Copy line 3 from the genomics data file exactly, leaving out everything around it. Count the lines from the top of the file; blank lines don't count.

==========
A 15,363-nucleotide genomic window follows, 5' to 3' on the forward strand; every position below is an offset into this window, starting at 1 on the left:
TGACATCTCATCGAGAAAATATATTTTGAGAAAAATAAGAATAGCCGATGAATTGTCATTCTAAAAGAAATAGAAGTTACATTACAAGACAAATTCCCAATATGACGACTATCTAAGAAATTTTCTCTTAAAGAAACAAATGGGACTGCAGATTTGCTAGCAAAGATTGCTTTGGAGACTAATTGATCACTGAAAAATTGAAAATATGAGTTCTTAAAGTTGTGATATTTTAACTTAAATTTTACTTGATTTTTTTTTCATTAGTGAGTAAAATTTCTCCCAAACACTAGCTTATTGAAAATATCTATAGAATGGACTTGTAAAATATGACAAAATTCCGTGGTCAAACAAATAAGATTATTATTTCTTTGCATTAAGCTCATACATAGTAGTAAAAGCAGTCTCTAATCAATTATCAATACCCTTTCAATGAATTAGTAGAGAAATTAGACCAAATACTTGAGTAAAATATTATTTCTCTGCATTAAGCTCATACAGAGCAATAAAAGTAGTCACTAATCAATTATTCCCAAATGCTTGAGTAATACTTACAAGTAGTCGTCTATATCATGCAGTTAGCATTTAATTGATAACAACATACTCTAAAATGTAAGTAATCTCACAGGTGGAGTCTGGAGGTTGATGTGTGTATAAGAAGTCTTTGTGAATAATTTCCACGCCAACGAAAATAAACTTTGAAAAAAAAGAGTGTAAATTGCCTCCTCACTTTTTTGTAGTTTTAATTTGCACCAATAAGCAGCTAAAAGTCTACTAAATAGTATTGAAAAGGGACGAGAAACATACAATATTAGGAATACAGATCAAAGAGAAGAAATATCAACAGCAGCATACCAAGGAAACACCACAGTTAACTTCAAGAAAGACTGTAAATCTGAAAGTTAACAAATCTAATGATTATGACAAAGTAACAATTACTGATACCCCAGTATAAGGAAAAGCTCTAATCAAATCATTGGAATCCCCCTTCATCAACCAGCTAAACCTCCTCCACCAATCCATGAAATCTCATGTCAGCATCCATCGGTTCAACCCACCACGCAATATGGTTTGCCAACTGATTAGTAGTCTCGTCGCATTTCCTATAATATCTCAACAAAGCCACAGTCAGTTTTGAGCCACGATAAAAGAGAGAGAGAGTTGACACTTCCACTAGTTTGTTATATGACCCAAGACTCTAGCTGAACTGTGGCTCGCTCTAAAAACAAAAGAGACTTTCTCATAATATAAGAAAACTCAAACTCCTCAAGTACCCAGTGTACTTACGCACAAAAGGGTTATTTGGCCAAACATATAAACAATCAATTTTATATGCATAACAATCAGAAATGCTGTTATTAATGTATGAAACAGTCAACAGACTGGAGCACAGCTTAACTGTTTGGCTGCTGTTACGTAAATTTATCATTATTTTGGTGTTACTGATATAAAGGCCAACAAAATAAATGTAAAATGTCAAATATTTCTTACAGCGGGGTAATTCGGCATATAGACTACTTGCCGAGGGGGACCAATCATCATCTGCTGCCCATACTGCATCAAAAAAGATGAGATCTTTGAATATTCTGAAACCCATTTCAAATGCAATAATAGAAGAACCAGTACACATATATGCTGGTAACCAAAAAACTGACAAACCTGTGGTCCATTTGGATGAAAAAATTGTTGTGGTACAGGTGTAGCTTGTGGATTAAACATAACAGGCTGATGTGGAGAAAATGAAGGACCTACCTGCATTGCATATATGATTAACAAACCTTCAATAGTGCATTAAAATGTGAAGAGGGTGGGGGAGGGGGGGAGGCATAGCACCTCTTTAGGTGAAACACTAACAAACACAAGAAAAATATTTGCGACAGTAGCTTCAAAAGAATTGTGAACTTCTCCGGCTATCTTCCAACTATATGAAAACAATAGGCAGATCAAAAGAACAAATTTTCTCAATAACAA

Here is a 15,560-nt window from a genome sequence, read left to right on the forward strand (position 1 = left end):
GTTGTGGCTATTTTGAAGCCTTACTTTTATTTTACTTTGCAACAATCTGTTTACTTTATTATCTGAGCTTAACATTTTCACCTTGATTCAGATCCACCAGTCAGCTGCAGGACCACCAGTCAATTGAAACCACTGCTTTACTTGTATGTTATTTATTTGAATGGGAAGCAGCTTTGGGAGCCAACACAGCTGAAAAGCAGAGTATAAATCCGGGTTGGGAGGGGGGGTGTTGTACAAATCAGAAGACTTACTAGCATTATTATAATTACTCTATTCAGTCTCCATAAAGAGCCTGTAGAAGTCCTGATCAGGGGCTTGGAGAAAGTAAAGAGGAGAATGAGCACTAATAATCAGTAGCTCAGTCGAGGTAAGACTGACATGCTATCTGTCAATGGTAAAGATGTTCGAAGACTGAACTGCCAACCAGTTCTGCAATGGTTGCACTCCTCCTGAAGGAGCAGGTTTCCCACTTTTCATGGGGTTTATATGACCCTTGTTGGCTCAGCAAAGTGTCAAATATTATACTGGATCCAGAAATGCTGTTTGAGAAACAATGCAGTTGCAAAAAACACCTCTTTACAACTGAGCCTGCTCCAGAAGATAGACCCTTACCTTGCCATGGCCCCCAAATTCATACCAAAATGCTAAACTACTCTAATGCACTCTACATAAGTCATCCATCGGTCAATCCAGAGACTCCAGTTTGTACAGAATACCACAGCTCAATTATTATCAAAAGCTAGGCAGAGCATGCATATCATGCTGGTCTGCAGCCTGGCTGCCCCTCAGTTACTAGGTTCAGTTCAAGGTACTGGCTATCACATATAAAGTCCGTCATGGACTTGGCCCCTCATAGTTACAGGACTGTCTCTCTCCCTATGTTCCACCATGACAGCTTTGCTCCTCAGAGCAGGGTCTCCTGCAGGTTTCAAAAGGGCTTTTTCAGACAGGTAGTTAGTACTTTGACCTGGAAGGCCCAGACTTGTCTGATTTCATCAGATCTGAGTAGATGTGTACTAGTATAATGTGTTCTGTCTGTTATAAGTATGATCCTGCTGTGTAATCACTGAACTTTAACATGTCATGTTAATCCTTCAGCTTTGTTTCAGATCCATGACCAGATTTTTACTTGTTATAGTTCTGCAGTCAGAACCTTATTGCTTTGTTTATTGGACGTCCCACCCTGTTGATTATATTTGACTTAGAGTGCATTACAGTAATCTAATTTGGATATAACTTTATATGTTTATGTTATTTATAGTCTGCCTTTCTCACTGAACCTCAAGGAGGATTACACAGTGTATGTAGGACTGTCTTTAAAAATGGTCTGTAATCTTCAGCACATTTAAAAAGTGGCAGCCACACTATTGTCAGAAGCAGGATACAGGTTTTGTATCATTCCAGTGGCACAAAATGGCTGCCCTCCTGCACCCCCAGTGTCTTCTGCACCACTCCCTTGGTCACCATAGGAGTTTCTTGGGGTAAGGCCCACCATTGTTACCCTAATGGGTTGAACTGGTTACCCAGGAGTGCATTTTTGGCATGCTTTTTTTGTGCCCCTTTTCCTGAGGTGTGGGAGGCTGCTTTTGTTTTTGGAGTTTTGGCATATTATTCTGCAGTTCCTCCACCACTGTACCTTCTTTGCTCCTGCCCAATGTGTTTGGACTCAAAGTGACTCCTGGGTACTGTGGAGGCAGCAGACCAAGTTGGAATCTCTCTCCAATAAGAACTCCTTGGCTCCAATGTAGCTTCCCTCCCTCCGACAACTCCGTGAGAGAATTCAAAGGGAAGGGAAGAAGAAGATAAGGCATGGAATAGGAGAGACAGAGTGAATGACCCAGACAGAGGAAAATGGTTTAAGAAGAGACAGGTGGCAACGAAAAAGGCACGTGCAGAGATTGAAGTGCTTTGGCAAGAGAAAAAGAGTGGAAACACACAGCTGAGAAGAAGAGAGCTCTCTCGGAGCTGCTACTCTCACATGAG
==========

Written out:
Here is a 15,560-nt window from a genome sequence, read left to right on the forward strand (position 1 = left end):